The original Dungeon Defenders was a fantastic hybrid of ideas; a clever cocktail of tower defense, third person combat, and RPG elements blended smoothly together into a creative, addictive experience. It’s a tough act to follow, and wisely, developer Trendy Entertainment did not try to reinvent the wheel, focusing instead on expanding the ideas that made the first game a success and layering in enough new content to tantalize returning players. The end result is a very similar feeling experience with just enough new wrinkles to not feel like a carbon copy of the original.
Dungeon Defenders II tells the story of a kingdom plagued by monstrous, interdimensional invaders intent on freeing their dark gods from Eternia Crystals, the primary mcguffin of the campaign and object players are tasked to defend against waves of hostile beasts. The story is as paper thin as you’d expect (and, frankly, want) and wisely backgrounded to make way for the gameplay, which is the beating heart of the Dungeon Defenders franchise.
Players begin with an Eternity Crystal to defend and a limited pool of resources from which to conjure their defenses. Which defenses are available depend on which heroes the player has selected for their hero deck, a catalog of four heroes available to freely swap between during each mission. Each hero has different abilities and a different battlefield role: the fighter is, unsurprisingly, a frontline tank, with straightforward defenses like a cannon tower and blockade, whereas the monk plays a supporting role with passive fire traps and towers that buff other defenses in their area of effect. New heroes can be purchased with in-game currency or bought with real money, and each can be leveled and equipped individually.
Speaking of equipment, Dungeon Defenders 2 is a game replete with loot. There is a staggering assortment of armor, weapons, and trinkets to slot on your favorite heroes, and the variety has real effects on the gameplay. Weapon handling properties vary significantly and the various buffs and effects attached to each item have a critical effect on gameplay. The loot treadmill, matched with challenging gameplay and the RPG mechanics around leveling and upgrading your heroes provide a great incentive to delve into the game’s abundant end game well after you’ve completed the campaign.
Properly equipping your heroes is key, because they represent the front line of your defenses, particularly in co-op matches, which is where the game really shines. Having four players with different skill sets and defensive arsenals all unleashing traps and turrets and explosive special attacks on the menacing hordes of cartoonish foes provides some of Dungeon Defenders 2 finest moments. The game is fully playable solo and you never feel punished for going it alone, but it does feel a bit hollow without an entourage. Dungeon Defenders 2 truly shines when you’re surrounded by allies, desperately striving to hold the horde at bay at the very precipice of disaster.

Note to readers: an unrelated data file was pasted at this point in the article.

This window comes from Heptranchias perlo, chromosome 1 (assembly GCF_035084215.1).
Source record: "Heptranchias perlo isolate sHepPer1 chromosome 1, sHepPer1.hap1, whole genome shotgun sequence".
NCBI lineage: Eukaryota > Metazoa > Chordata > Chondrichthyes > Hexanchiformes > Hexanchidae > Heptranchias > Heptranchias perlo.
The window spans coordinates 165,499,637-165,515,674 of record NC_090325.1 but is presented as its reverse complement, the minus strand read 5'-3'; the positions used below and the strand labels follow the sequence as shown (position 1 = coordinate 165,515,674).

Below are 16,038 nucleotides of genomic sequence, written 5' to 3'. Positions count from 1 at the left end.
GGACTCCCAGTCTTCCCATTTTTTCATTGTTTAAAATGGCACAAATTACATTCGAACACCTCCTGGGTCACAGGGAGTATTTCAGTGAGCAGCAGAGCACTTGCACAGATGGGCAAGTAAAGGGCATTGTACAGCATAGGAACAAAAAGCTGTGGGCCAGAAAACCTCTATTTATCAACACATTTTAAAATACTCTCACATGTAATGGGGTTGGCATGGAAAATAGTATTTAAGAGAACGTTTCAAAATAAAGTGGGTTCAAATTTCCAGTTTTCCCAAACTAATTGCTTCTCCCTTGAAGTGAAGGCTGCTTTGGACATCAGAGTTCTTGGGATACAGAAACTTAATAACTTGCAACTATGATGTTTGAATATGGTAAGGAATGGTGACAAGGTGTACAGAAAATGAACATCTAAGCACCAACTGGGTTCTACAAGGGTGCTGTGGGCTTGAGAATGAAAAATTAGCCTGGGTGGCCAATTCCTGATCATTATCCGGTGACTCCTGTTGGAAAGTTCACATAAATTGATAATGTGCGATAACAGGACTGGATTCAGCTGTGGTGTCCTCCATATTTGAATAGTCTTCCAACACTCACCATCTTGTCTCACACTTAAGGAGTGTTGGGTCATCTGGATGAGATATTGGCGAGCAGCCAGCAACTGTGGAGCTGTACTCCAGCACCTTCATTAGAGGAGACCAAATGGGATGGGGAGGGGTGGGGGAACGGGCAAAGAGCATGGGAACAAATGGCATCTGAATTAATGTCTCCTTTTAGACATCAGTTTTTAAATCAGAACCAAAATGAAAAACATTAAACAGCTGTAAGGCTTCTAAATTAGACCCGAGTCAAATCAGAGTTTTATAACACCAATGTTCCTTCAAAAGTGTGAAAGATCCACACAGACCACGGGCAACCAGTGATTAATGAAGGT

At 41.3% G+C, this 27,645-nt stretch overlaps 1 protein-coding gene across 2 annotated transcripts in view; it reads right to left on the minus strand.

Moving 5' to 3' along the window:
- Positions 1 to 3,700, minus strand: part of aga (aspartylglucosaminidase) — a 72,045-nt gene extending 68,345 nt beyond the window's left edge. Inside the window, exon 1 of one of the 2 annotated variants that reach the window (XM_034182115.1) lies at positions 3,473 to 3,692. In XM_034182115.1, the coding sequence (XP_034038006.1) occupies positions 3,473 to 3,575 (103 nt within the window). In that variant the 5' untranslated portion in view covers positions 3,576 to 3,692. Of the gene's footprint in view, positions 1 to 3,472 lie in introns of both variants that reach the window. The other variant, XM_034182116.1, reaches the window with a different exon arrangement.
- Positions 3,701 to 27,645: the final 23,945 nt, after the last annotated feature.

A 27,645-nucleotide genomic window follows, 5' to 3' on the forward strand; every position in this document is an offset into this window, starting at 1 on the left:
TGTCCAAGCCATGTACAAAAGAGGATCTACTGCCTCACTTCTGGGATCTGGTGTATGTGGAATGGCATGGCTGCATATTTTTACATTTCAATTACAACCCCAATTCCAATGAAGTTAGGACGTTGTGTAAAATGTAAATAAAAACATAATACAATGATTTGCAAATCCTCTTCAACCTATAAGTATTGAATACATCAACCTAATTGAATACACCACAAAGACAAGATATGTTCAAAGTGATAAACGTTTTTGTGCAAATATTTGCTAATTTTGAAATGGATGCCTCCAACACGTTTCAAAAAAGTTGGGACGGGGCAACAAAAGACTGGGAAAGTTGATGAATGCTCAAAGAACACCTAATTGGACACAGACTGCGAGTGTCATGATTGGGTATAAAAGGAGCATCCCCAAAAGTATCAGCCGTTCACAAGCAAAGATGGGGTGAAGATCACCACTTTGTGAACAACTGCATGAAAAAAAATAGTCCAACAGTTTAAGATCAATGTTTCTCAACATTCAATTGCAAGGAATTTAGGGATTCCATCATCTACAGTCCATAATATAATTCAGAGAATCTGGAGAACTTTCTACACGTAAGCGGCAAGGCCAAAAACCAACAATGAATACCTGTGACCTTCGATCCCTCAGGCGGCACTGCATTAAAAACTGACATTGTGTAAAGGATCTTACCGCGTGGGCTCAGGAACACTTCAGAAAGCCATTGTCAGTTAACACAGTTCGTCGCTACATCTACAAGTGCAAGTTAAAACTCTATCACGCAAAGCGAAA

The action is bolstered by a colorful, vivid art style, bright and garish and reminiscent of a high quality Saturday morning cartoon. Effects are flashy and attention grabbing, and character and enemy design adheres to a cohesive aesthetic that really shines against the fantasy backdrop. Heroes ride the line between stylized and over-exaggerated well. Foes manage the difficult trick of looking both cartoonish and darkly menacing at the same time.
The discussion around free-to-play games is a thorny one, particularly around franchises like Dungeon Defenders or EA’s Plants Vs. Zombies that transition from a more traditional model into F2P. And while Dungeon Defenders does an admirable job of ensuring that there are ways to earn most of the content purely by playing it does fall into the trap typical of many free-to-play titles of feeling a bit repetitive as you try to grind out enough coin to unlock new heroes.
The F2P model is very much both a boon and a bane in this case: on the one hand, it’s a model that incents the developers to continue to update and expand their game, because their revenue relies on the game-as-a-service model and a living game. On the other hand, it means that pitfalls like creating a grind to frustrate players enough to shell out a few bucks are almost inevitable.
In the devs’ defense though, while there is a grindy element, it’s not nearly as egregious as it is in many other games in this space, or even some full-priced triple-A titles that have supplemented their retail price tag with microtransactions of free-to-play elements. And in the game’s current state, there’s enough content, and diversity that the sensation of endless repetition is greatly diminished.
Should you buy it?
While there are a number of trinkets and items and shards and a host of other resources you’re welcome to spend real money on, on top of the heroes, none of them are so critical to the experience that you feel bullied into opening your wallet. The treadmill means that unless you’re saving cash to specifically unlock a new hero or item, you’ll never feel trapped or as though you can’t progress through the campaign.
In any game the key is the experience itself; if you’re having a great time playing the actual game, a lot of the peripheral elements can be dismissed or excused. And Dungeon Defenders 2 has a great, robust, addictive core that, while it never revolutionizes the concepts from the original, feels like a worthy successor. Whether you’re looking for a quick fix or a deep experience you can sink tens of hours into, Dungeon Defenders 2 is an easy recommend, particularly at the low price of absolutely free.